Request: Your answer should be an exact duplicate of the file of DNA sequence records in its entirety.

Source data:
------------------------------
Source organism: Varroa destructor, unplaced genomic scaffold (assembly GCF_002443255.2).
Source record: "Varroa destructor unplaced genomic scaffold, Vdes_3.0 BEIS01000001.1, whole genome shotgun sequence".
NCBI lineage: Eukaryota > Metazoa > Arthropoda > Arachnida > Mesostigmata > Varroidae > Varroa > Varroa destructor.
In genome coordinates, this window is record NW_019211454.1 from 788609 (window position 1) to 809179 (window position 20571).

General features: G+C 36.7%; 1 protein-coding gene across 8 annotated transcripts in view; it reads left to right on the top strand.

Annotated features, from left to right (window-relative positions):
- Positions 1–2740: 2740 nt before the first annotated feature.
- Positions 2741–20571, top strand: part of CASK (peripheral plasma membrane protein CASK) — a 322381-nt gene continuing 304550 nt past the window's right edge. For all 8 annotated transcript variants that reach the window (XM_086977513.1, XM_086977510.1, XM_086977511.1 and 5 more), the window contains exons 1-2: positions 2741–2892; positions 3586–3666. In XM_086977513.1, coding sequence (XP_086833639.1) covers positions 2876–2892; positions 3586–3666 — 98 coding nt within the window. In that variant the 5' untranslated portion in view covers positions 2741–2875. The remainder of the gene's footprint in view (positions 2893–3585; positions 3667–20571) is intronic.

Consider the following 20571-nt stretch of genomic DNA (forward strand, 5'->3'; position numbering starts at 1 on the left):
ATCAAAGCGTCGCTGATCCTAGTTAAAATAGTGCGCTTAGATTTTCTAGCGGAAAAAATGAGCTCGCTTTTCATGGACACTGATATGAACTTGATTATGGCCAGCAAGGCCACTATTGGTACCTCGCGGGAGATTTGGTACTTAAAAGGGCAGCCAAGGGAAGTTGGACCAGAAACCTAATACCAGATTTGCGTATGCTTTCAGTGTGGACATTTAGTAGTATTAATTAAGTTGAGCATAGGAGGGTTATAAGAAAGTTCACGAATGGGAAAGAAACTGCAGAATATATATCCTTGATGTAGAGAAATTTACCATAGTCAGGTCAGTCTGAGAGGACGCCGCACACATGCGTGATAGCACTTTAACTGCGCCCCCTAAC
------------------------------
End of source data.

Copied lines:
Source organism: Varroa destructor, unplaced genomic scaffold (assembly GCF_002443255.2).
Source record: "Varroa destructor unplaced genomic scaffold, Vdes_3.0 BEIS01000001.1, whole genome shotgun sequence".
NCBI lineage: Eukaryota > Metazoa > Arthropoda > Arachnida > Mesostigmata > Varroidae > Varroa > Varroa destructor.
In genome coordinates, this window is record NW_019211454.1 from 788609 (window position 1) to 809179 (window position 20571).

General features: G+C 36.7%; 1 protein-coding gene across 8 annotated transcripts in view; it reads left to right on the top strand.

Annotated features, from left to right (window-relative positions):
- Positions 1–2740: 2740 nt before the first annotated feature.
- Positions 2741–20571, top strand: part of CASK (peripheral plasma membrane protein CASK) — a 322381-nt gene continuing 304550 nt past the window's right edge. For all 8 annotated transcript variants that reach the window (XM_086977513.1, XM_086977510.1, XM_086977511.1 and 5 more), the window contains exons 1-2: positions 2741–2892; positions 3586–3666. In XM_086977513.1, coding sequence (XP_086833639.1) covers positions 2876–2892; positions 3586–3666 — 98 coding nt within the window. In that variant the 5' untranslated portion in view covers positions 2741–2875. The remainder of the gene's footprint in view (positions 2893–3585; positions 3667–20571) is intronic.

Consider the following 20571-nt stretch of genomic DNA (forward strand, 5'->3'; position numbering starts at 1 on the left):
ATCAAAGCGTCGCTGATCCTAGTTAAAATAGTGCGCTTAGATTTTCTAGCGGAAAAAATGAGCTCGCTTTTCATGGACACTGATATGAACTTGATTATGGCCAGCAAGGCCACTATTGGTACCTCGCGGGAGATTTGGTACTTAAAAGGGCAGCCAAGGGAAGTTGGACCAGAAACCTAATACCAGATTTGCGTATGCTTTCAGTGTGGACATTTAGTAGTATTAATTAAGTTGAGCATAGGAGGGTTATAAGAAAGTTCACGAATGGGAAAGAAACTGCAGAATATATATCCTTGATGTAGAGAAATTTACCATAGTCAGGTCAGTCTGAGAGGACGCCGCACACATGCGTGATAGCACTTTAACTGCGCCCCCTAAC